United States v. Munguia

Summarized by:

  • Court: 9th Circuit Court of Appeals Archives
  • Area(s) of Law: Criminal Procedure
  • Date Filed: 11-27-2012
  • Case #: 10-50253
  • Judge(s)/Court Below: Circuit Judge W. Fletcher for the Court; Circuit Judge Reinhardt; Concurrence by District Judge Breyer
  • Full Text Opinion

A trial court’s jury instruction to use a hypothetical reasonable person standard to evaluate “reasonable cause to believe,” when a subjective standard from the defendant’s perspective is proper, is not harmless error and, therefore, warrants reversal of a conviction.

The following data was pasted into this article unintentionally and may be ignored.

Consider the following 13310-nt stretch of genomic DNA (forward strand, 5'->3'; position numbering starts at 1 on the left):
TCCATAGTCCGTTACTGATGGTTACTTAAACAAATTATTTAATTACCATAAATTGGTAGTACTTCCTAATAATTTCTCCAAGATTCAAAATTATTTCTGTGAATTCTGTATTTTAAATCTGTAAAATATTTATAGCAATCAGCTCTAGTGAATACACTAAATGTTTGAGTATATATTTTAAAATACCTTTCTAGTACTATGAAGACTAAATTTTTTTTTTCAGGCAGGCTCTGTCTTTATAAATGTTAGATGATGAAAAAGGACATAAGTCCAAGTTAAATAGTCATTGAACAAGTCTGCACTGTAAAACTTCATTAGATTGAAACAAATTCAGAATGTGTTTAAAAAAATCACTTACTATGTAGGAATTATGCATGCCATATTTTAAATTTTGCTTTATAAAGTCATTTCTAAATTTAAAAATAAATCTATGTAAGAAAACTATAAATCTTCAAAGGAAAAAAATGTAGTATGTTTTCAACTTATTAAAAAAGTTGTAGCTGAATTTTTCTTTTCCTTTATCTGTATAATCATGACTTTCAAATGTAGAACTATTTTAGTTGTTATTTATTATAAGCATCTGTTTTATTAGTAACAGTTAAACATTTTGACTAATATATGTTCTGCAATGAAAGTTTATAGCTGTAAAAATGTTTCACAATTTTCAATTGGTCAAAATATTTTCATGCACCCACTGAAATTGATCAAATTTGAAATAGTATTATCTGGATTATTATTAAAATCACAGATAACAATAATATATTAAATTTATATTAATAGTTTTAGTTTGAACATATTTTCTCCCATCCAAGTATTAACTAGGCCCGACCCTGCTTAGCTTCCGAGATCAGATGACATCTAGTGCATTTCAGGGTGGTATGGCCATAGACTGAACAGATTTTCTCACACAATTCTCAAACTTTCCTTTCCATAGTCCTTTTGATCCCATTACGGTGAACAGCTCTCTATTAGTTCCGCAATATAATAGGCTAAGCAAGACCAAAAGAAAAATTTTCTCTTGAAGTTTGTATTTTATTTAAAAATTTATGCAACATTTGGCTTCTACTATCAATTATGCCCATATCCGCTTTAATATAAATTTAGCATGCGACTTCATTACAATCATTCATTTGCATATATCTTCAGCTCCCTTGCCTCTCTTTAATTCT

Kenia Munguia appealed her conviction of several counts of drug-related charges under 21 U.S.C. § 841(c)(2), including possession of pseudoephedrine (an ingredient in over-the-counter cold medication), knowing or having reasonable cause to believe that it would be used to manufacture methamphetamine. The trial court instructed the jury that it must use a hypothetical reasonable person standard, under which the jury found Munguia guilty of all counts. On appeal, Munguia argued that the trial court erred in refusing her requested jury instruction, “specifying that reasonable cause to believe must be evaluated from [the defendant’s] perspective.” The Court agreed, holding that, under § 841(c)(2), the jury must evaluate “reasonable cause to believe” through the “lens of the defendant.” Further, the Court concluded that the error was not harmless, because is was not “clear beyond a reasonable doubt that a rational jury would have found the defendant guilty absent the error.” Because the jury heard conflicting testimony, it could have acquitted Munguia had it believed her testimony and had it been instructed to evaluate “reasonable cause to believe” according to her perspective. REVERSED.

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